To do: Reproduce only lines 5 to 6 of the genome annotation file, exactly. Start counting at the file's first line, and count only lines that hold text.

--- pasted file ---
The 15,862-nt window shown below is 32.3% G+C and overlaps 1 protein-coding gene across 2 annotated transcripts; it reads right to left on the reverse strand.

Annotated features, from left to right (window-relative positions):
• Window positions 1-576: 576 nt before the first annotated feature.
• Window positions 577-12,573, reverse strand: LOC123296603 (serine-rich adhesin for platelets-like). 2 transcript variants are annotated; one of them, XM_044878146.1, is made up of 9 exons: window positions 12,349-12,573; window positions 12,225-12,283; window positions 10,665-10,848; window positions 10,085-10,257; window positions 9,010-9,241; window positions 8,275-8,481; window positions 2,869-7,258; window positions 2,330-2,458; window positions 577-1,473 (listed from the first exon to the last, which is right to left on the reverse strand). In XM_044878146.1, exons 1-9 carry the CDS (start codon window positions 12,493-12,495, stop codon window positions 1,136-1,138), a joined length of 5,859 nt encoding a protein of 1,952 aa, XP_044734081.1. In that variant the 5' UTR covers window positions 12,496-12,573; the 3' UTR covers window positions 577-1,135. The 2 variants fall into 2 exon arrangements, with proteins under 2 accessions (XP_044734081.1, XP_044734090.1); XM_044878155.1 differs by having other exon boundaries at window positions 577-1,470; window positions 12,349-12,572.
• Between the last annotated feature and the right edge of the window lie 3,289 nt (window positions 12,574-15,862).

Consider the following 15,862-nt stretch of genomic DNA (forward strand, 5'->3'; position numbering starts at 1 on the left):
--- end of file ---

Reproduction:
• Between the last annotated feature and the right edge of the window lie 3,289 nt (window positions 12,574-15,862).

Consider the following 15,862-nt stretch of genomic DNA (forward strand, 5'->3'; position numbering starts at 1 on the left):